As outlined in my parent's guide book, parents can assist in their child's defense by providing their attorney with documents and materials. Each of these documents will allow the attorney to better understand the child's situation in order to provide the most aggressive defense possible. Please note that all of the documents may not apply to every child.
1) Any records or reports from the child's school counselor or counselor the child may see outside of school.
2) School report cards from the past 2-3 years.
3) Awards: Academic, sports, school clubs, church, neighborhood associations, volunteer groups, etc.
4) Documentation showing religious affiliation and attendance at place of worship, and any other involvement in this capacity.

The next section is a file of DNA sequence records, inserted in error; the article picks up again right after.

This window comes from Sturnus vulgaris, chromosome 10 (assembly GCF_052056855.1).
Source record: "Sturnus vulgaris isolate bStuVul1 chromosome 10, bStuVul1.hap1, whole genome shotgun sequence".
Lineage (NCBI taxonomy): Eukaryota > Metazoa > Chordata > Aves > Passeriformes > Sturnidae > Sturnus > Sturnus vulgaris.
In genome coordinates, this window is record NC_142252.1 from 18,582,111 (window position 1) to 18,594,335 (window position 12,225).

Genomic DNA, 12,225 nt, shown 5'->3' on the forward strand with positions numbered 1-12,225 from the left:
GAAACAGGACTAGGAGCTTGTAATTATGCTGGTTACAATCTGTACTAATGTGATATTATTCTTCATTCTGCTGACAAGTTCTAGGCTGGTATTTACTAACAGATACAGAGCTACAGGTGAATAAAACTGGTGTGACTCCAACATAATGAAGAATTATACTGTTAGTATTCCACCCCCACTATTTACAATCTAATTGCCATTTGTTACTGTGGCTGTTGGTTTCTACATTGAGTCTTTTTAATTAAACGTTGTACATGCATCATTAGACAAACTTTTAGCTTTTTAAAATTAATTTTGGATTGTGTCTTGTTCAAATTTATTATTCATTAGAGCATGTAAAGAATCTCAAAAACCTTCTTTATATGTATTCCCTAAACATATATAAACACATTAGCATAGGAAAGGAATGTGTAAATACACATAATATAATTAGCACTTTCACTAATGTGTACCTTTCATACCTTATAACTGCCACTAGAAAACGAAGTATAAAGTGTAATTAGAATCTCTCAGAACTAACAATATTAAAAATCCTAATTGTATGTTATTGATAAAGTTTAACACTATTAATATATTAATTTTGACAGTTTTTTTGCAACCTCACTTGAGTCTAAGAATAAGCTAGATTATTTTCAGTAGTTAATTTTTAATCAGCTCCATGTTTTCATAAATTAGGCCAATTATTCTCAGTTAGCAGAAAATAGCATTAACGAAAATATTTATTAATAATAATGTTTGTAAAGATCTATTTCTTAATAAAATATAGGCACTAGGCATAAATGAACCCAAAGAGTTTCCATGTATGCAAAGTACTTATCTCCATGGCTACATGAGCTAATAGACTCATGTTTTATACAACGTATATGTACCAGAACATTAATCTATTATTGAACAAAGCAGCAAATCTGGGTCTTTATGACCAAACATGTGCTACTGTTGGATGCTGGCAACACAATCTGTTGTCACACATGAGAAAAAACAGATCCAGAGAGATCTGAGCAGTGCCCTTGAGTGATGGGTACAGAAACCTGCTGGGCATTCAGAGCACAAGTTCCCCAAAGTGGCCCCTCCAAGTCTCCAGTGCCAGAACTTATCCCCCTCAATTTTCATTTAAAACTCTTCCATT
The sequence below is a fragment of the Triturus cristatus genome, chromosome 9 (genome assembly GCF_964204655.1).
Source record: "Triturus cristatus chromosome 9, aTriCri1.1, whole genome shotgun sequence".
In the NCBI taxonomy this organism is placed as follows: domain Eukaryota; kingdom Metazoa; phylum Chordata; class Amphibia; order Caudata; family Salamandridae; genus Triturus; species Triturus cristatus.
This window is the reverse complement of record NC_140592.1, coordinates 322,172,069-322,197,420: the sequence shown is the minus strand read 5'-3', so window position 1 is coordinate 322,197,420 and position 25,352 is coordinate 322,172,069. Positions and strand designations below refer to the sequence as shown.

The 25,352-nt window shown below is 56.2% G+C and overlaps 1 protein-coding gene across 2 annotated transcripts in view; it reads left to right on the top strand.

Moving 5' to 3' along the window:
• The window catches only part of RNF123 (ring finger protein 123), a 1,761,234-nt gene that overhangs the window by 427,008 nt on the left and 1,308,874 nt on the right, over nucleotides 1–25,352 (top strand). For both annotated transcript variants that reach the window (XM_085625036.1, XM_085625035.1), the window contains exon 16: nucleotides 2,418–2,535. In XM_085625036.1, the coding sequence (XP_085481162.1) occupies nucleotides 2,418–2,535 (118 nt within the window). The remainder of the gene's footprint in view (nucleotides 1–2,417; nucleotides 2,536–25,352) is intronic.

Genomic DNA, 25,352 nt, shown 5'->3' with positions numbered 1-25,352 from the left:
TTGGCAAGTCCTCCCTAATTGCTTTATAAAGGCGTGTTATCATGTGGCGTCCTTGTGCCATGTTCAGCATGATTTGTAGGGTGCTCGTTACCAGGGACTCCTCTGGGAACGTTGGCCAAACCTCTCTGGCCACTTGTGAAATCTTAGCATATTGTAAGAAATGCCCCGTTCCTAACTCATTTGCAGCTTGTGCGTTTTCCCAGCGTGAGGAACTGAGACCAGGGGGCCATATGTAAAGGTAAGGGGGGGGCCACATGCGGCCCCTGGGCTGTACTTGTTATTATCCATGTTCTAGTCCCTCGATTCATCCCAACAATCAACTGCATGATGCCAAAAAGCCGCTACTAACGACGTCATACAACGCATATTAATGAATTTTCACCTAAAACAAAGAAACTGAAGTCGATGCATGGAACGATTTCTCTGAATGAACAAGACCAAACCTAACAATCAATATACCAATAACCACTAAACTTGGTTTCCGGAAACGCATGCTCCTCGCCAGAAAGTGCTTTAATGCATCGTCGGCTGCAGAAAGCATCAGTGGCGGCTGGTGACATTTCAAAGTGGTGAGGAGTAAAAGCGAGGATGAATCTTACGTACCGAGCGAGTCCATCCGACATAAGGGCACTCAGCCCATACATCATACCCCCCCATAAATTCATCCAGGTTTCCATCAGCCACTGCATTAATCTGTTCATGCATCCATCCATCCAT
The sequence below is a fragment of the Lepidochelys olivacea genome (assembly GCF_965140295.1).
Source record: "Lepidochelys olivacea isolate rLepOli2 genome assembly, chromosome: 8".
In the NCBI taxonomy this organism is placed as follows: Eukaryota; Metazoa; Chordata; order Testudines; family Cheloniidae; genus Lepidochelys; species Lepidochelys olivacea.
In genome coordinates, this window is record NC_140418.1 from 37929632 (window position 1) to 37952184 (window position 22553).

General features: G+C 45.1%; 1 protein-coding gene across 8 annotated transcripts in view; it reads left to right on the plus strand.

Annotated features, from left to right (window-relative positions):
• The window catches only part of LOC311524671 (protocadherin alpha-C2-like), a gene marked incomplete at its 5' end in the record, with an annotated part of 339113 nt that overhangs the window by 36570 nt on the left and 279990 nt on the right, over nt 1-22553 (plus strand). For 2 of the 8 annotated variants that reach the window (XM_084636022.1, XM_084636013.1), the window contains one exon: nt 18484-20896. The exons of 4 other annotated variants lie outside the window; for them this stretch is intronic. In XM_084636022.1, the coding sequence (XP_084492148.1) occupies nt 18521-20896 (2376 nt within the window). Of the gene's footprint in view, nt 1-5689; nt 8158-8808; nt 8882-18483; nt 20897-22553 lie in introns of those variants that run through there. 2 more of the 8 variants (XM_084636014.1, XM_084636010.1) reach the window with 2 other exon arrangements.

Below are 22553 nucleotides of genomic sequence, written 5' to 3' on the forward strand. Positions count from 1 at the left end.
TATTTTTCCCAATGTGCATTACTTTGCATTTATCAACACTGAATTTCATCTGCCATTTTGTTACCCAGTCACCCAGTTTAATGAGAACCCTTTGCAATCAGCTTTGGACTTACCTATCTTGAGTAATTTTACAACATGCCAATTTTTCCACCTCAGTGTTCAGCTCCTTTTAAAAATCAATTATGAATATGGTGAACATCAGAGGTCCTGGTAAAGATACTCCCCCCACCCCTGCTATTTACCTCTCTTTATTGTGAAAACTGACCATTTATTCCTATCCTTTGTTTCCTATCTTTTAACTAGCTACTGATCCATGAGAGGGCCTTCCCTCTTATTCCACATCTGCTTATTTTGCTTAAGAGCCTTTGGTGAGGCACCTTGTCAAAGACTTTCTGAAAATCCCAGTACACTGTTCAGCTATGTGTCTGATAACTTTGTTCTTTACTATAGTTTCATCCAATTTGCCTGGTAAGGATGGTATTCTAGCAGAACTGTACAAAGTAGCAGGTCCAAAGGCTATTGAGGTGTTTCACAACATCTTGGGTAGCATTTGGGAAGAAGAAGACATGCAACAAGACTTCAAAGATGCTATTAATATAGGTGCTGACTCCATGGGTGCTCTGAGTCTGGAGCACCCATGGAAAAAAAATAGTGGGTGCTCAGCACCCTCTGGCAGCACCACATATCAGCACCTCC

5) Character letters from family members, close family friends, mentors, or neighbors.
6) Medical records from any current surgery, treatment or other ongoing medical condition.
7) School assignments or projects where child excelled (for instance an essay, book report or art project).
8) Community service or volunteer work (if the child participates in this type of activity, keep a log of dates, hours served, and a description of the work).
Kathryn Boortz has a passion for working with youth and their families. She is the founder of Boortz Law, a law firm that focuses on juvenile defense.